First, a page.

NASSAU, BAHAMAS — The persistently high daily COVID-19 case rate in the United States — a key tourism source market for countries like The Bahamas — remains a concern, the Inter-American Development Bank (IDB) has noted, adding that data suggests that future travel to such tourism-dependent countries through 2021 could remain 40 to 75 percent below 2019 levels.
According to a new report by the IDB entitled “A Pandemic Surge and Evolving Policy Responses”, which is part of its Quarterly Bulletin Series, Caribbean economies will need more aggressive fiscal actions to protect their productive assets and invest in ways that ensure more sustainable growth in the future.
“Internet search data suggest that future travel for the rest of 2020 and through 2021 will remain 40 to 75 percent below 2019 levels in Barbados, The Bahamas and Jamaica,” the IDB noted.
It added: “A major caveat, however, is that people might respond with last-minute bookings as health circumstances evolve in both source and destination countries. The response is likely to depend on the evolution and distribution of a vaccine and a better understanding of how sanitary measures reduce the risk of infection, particularly in airplanes and airports.”
The IDB report continued: “The persistently highly daily case rate in the United States is of concern, since it is such an important source of tourist arrivals in the Caribbean. While there are a wide variety of case counts across the US, only about two or three states are currently experiencing new case rates below 10 per 100,000 population.”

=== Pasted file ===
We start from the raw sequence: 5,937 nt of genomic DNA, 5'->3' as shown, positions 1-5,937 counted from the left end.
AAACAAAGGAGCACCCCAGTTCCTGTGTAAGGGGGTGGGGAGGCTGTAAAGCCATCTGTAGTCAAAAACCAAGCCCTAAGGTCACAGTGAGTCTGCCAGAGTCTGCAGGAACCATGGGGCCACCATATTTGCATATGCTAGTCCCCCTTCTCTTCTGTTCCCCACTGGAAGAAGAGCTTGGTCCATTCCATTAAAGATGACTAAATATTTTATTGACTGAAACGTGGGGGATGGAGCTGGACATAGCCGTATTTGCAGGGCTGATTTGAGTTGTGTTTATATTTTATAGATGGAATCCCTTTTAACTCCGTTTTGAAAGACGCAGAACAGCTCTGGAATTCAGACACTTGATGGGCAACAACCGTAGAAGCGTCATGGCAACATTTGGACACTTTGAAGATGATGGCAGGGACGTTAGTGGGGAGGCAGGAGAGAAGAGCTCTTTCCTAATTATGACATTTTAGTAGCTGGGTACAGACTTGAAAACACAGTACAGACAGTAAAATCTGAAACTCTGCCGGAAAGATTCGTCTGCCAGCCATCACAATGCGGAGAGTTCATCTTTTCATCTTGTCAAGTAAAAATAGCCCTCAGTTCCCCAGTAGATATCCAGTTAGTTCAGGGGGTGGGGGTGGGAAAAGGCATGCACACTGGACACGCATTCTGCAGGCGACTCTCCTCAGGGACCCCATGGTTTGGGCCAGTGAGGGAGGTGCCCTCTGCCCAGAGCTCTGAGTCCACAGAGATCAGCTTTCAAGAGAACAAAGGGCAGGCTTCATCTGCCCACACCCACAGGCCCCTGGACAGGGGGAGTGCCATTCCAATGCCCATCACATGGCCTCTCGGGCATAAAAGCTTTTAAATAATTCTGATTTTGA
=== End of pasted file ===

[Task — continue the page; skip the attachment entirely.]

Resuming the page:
COVID-19 cases are reportedly on the rise in all 50 states as new restrictions and lockdowns sweep across the country.
The IDB report further noted that COVID-19 is having a severe impact on the Bahamian economy.
“The pandemic has resulted in a major fall in tourism arrivals since March 2020. Total tourism arrivals contracted 61.9 percent on a year-to-date basis as of August, compared to a 13.2 percent increase in the same period of 2019, while total room nights sold fell by 70.5 percent in August 2020 compared to August 2019,” it stated.
“The economy is expected to contract at least 12.5 percent in 2020. However, the contraction will likely be more severe and will depend on the successful control of the pandemic, when tourism activity can resume and how quickly the domestic economy can reopen.”